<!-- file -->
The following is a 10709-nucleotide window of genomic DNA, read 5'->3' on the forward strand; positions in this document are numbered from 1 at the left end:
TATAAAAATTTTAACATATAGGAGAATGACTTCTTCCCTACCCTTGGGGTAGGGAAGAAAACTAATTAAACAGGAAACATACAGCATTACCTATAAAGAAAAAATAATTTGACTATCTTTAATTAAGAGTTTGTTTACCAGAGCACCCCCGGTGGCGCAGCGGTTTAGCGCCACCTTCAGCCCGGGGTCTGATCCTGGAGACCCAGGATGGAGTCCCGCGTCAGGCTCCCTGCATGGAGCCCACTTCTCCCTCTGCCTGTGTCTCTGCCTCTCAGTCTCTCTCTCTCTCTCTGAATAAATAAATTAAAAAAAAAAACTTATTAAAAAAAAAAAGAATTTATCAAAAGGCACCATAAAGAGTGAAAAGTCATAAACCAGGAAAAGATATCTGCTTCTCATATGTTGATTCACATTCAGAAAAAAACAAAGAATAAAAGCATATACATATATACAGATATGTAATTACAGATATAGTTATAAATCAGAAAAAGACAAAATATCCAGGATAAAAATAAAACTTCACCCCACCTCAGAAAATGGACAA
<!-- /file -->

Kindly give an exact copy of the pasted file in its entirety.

The following is a 10709-nucleotide window of genomic DNA, read 5'->3' on the forward strand; positions in this document are numbered from 1 at the left end:
TATAAAAATTTTAACATATAGGAGAATGACTTCTTCCCTACCCTTGGGGTAGGGAAGAAAACTAATTAAACAGGAAACATACAGCATTACCTATAAAGAAAAAATAATTTGACTATCTTTAATTAAGAGTTTGTTTACCAGAGCACCCCCGGTGGCGCAGCGGTTTAGCGCCACCTTCAGCCCGGGGTCTGATCCTGGAGACCCAGGATGGAGTCCCGCGTCAGGCTCCCTGCATGGAGCCCACTTCTCCCTCTGCCTGTGTCTCTGCCTCTCAGTCTCTCTCTCTCTCTCTGAATAAATAAATTAAAAAAAAAAACTTATTAAAAAAAAAAAGAATTTATCAAAAGGCACCATAAAGAGTGAAAAGTCATAAACCAGGAAAAGATATCTGCTTCTCATATGTTGATTCACATTCAGAAAAAAACAAAGAATAAAAGCATATACATATATACAGATATGTAATTACAGATATAGTTATAAATCAGAAAAAGACAAAATATCCAGGATAAAAATAAAACTTCACCCCACCTCAGAAAATGGACAA